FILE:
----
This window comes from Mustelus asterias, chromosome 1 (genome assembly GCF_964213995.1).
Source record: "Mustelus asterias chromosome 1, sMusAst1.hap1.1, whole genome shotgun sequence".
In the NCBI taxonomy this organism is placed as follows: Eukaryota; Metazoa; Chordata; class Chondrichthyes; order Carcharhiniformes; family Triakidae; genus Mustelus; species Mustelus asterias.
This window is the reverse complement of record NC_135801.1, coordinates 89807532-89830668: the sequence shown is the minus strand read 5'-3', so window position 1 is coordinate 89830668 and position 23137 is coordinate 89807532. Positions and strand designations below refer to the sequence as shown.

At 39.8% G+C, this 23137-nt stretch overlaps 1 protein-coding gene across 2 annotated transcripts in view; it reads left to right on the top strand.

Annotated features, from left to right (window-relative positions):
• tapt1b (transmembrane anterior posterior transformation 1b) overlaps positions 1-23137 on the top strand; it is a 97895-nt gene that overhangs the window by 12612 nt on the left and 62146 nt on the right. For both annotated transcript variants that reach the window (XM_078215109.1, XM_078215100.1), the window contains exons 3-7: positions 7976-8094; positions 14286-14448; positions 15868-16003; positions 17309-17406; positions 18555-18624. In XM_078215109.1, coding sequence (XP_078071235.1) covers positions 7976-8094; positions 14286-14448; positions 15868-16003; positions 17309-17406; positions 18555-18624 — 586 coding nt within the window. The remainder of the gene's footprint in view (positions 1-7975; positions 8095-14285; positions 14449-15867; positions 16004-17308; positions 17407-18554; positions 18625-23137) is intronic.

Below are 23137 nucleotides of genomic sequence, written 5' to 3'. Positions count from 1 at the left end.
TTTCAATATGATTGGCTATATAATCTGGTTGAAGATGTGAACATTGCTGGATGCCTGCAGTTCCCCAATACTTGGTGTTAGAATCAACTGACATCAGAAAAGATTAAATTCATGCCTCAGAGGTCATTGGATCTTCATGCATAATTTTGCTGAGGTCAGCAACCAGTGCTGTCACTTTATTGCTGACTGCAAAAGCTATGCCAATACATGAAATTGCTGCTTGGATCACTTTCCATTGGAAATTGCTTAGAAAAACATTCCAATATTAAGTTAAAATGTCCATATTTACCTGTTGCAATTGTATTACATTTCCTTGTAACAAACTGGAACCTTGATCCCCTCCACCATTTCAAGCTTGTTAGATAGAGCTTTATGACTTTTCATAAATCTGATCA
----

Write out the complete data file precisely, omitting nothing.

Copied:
This window comes from Mustelus asterias, chromosome 1 (genome assembly GCF_964213995.1).
Source record: "Mustelus asterias chromosome 1, sMusAst1.hap1.1, whole genome shotgun sequence".
In the NCBI taxonomy this organism is placed as follows: Eukaryota; Metazoa; Chordata; class Chondrichthyes; order Carcharhiniformes; family Triakidae; genus Mustelus; species Mustelus asterias.
This window is the reverse complement of record NC_135801.1, coordinates 89807532-89830668: the sequence shown is the minus strand read 5'-3', so window position 1 is coordinate 89830668 and position 23137 is coordinate 89807532. Positions and strand designations below refer to the sequence as shown.

At 39.8% G+C, this 23137-nt stretch overlaps 1 protein-coding gene across 2 annotated transcripts in view; it reads left to right on the top strand.

Annotated features, from left to right (window-relative positions):
• tapt1b (transmembrane anterior posterior transformation 1b) overlaps positions 1-23137 on the top strand; it is a 97895-nt gene that overhangs the window by 12612 nt on the left and 62146 nt on the right. For both annotated transcript variants that reach the window (XM_078215109.1, XM_078215100.1), the window contains exons 3-7: positions 7976-8094; positions 14286-14448; positions 15868-16003; positions 17309-17406; positions 18555-18624. In XM_078215109.1, coding sequence (XP_078071235.1) covers positions 7976-8094; positions 14286-14448; positions 15868-16003; positions 17309-17406; positions 18555-18624 — 586 coding nt within the window. The remainder of the gene's footprint in view (positions 1-7975; positions 8095-14285; positions 14449-15867; positions 16004-17308; positions 17407-18554; positions 18625-23137) is intronic.

Below are 23137 nucleotides of genomic sequence, written 5' to 3'. Positions count from 1 at the left end.
TTTCAATATGATTGGCTATATAATCTGGTTGAAGATGTGAACATTGCTGGATGCCTGCAGTTCCCCAATACTTGGTGTTAGAATCAACTGACATCAGAAAAGATTAAATTCATGCCTCAGAGGTCATTGGATCTTCATGCATAATTTTGCTGAGGTCAGCAACCAGTGCTGTCACTTTATTGCTGACTGCAAAAGCTATGCCAATACATGAAATTGCTGCTTGGATCACTTTCCATTGGAAATTGCTTAGAAAAACATTCCAATATTAAGTTAAAATGTCCATATTTACCTGTTGCAATTGTATTACATTTCCTTGTAACAAACTGGAACCTTGATCCCCTCCACCATTTCAAGCTTGTTAGATAGAGCTTTATGACTTTTCATAAATCTGATCA